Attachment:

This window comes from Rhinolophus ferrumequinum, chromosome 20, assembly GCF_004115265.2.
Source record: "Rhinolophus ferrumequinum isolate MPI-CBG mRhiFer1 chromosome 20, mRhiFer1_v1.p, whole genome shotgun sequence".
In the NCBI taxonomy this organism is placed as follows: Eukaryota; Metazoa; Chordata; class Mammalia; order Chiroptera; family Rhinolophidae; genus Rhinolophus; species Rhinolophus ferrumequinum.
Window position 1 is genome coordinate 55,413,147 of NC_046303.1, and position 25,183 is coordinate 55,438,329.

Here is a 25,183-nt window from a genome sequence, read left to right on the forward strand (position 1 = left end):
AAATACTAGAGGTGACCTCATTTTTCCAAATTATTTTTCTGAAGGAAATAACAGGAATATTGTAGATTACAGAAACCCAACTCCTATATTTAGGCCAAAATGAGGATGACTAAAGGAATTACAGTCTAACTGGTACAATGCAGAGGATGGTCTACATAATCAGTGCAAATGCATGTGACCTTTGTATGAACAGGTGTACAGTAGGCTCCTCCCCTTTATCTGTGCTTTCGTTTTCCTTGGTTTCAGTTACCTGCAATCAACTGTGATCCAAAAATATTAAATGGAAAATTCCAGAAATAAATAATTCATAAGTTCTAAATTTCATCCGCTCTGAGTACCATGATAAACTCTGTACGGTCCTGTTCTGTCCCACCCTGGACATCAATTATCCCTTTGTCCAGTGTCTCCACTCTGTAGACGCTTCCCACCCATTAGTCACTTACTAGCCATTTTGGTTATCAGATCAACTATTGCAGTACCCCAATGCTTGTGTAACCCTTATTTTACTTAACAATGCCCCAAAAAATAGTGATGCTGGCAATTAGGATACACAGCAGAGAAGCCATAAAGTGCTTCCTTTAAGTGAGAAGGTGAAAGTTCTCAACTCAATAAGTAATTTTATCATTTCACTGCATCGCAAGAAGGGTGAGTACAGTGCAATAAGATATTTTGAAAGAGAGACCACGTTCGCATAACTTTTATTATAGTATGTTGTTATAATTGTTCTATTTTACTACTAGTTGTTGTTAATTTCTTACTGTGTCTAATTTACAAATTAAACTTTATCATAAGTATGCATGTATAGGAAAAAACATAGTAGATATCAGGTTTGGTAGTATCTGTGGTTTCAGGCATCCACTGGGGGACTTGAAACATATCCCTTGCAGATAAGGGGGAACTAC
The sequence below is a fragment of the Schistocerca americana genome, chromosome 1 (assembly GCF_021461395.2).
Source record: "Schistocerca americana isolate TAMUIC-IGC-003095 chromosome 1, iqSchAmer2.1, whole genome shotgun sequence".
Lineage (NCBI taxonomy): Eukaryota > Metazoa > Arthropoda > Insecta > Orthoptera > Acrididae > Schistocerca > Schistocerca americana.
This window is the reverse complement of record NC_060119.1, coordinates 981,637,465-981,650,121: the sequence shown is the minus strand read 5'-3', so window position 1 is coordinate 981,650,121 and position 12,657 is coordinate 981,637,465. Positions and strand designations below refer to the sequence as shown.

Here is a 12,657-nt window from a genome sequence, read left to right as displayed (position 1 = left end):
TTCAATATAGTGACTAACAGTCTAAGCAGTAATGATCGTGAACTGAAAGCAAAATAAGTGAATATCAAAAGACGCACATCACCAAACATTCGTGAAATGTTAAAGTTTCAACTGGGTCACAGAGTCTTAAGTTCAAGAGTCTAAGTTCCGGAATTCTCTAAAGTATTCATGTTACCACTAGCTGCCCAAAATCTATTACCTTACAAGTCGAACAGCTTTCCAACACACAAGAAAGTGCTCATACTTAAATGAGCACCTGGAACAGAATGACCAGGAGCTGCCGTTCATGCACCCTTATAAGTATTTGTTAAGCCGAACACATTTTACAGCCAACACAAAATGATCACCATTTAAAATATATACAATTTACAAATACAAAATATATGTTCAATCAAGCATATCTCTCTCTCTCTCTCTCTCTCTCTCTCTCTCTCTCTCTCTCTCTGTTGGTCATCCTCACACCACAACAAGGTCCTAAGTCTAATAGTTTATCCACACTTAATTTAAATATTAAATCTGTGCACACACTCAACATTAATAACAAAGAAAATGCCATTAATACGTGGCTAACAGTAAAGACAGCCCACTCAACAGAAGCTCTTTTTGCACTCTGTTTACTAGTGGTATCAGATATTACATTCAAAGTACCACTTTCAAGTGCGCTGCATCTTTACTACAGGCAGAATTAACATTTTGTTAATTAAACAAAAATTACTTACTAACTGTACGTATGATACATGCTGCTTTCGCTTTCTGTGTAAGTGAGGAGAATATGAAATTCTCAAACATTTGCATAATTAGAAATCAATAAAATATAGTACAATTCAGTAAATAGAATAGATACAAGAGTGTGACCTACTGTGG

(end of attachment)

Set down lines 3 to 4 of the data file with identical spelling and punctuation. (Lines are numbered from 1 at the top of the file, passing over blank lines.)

In the NCBI taxonomy this organism is placed as follows: Eukaryota; Metazoa; Chordata; class Mammalia; order Chiroptera; family Rhinolophidae; genus Rhinolophus; species Rhinolophus ferrumequinum.
Window position 1 is genome coordinate 55,413,147 of NC_046303.1, and position 25,183 is coordinate 55,438,329.